Based on the markets’ hypersensitivity to single tenths of a percent, I can understand the idea that the BLS might want to move to two decimal reporting if, as it appears, they have the data to support it. They can do whatever they need to in the background, even using three-decimal calculations, while only reporting two.

But reporting to three decimal places assumes a level of precision in measuring prices in a $13 trillion economy, with billions (if not trillions) of transactions every day, that I would think can’t possibly exist. I can see how BLS might be able to tell us with a straight face that inflation was .11% in a given month and not .12%. But I don’t think there’s any way they can tell us with any kind of confidence that inflation was .115% vs. .116%. Nobody’s that good, and the BLS shouldn’t pretend to be. Looking at how they subsequently have to revise their figures is evidence enough that going out to three decimal places in reporting would be a mistake.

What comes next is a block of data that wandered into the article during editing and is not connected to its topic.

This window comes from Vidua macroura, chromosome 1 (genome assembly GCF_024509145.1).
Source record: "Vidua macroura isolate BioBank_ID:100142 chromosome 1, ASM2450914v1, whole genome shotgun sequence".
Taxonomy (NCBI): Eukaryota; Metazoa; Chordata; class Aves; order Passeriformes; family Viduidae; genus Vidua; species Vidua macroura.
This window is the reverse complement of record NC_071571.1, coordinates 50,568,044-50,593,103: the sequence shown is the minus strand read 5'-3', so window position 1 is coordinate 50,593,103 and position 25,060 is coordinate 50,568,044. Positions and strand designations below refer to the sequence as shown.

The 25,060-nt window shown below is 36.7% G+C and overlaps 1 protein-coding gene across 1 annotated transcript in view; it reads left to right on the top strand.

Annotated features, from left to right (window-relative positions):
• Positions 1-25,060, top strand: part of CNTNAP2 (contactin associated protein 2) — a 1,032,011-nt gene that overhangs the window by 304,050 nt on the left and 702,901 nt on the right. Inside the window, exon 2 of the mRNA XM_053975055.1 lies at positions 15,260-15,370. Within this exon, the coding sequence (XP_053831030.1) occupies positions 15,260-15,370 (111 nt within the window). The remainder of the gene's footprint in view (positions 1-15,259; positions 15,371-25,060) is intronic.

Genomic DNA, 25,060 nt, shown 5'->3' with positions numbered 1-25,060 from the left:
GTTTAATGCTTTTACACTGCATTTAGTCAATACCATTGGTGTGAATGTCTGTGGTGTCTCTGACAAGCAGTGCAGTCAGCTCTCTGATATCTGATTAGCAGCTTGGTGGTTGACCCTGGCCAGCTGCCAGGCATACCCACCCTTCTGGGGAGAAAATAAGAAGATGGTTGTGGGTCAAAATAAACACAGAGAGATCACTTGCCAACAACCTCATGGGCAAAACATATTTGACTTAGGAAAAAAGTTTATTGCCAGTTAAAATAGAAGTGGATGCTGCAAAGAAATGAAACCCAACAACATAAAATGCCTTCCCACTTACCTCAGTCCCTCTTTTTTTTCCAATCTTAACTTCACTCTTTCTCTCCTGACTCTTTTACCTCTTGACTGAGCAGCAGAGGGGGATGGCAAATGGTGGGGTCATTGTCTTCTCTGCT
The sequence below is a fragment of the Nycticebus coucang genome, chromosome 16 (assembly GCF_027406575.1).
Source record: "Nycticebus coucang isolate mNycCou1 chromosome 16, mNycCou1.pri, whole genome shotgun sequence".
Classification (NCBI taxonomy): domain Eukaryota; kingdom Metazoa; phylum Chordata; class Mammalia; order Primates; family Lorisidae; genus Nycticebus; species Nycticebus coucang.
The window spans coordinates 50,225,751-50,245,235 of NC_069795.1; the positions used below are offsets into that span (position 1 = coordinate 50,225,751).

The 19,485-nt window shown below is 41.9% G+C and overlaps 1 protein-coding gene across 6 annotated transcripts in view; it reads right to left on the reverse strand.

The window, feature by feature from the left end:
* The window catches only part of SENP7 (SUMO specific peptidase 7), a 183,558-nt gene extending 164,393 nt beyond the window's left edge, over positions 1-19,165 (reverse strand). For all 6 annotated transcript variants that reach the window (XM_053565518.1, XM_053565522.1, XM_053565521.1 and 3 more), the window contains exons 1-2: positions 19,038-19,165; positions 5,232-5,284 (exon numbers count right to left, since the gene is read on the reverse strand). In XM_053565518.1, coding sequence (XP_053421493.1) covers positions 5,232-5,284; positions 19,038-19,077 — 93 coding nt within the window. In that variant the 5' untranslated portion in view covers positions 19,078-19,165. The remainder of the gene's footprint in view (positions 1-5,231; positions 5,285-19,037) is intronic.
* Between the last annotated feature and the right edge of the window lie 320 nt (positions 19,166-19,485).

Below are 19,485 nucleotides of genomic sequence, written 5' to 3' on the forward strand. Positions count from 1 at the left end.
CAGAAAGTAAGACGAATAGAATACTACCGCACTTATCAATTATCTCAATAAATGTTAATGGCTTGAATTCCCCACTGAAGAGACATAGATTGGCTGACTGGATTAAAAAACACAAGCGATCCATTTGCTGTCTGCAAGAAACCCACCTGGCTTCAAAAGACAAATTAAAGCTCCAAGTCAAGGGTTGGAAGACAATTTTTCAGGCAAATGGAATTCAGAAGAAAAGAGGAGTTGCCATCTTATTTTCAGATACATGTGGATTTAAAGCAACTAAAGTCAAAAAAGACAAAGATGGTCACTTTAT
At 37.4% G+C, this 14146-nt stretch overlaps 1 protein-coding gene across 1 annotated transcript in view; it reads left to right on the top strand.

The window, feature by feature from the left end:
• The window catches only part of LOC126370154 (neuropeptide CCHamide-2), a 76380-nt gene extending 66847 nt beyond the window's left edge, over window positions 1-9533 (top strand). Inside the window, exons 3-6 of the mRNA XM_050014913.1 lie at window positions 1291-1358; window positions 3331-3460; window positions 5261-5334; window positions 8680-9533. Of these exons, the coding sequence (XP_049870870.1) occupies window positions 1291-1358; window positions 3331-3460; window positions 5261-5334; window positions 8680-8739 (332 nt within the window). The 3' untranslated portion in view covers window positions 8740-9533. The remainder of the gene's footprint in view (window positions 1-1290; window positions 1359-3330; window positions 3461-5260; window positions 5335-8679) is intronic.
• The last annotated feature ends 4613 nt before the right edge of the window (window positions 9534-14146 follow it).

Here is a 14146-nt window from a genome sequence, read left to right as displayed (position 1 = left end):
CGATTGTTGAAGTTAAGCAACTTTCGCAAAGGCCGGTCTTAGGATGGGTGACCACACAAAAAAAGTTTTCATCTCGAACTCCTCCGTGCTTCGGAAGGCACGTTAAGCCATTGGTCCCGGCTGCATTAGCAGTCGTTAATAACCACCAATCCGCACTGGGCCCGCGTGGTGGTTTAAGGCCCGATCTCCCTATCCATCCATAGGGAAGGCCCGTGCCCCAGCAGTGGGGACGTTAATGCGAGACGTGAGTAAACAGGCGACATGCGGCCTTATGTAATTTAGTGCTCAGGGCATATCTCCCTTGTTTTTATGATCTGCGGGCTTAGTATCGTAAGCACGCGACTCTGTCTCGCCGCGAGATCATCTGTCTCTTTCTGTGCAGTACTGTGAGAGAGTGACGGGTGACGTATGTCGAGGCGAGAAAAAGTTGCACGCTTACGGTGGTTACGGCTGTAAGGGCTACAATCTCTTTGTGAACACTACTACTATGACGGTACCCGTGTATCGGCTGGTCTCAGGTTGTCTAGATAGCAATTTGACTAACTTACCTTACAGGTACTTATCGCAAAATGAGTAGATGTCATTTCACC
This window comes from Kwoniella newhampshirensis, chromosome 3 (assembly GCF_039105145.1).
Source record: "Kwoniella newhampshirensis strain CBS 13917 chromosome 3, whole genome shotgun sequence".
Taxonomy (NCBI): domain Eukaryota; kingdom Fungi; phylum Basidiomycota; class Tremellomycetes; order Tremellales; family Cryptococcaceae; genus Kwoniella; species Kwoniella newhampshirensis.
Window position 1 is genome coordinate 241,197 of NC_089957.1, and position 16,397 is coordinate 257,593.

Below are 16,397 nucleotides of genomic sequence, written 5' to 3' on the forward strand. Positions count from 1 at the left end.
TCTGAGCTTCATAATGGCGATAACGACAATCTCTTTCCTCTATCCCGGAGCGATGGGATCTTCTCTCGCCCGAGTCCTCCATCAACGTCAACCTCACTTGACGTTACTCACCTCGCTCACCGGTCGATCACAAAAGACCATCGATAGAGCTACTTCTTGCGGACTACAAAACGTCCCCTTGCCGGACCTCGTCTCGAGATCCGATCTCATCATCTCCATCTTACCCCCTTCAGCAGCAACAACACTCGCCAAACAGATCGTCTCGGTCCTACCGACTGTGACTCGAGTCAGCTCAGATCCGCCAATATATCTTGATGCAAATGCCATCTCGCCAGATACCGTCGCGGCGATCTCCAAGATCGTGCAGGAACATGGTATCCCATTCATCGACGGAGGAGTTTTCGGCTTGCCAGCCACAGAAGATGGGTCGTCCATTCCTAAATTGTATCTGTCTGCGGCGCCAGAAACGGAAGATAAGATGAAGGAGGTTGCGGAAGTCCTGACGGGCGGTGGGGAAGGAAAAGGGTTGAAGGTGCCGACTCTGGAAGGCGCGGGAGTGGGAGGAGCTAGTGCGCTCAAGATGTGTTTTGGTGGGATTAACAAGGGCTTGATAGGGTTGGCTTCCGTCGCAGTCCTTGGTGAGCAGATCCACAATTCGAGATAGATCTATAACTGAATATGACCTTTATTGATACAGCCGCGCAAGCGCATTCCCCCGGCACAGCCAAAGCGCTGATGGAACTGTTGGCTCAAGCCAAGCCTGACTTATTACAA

______________________________

UPDATE, August 19: Commenter 3 tells me that BLS doesn’t revise CPI. Comment 4 explains why I thought they did. The last sentence of the original post above has been crossed out for that reason.

UPDATE 2, August 20: Here’s what BLS decided to do:

Beginning next year, the government’s main inflation gauge will be more precise, a change officials hope will limit financial market volatility.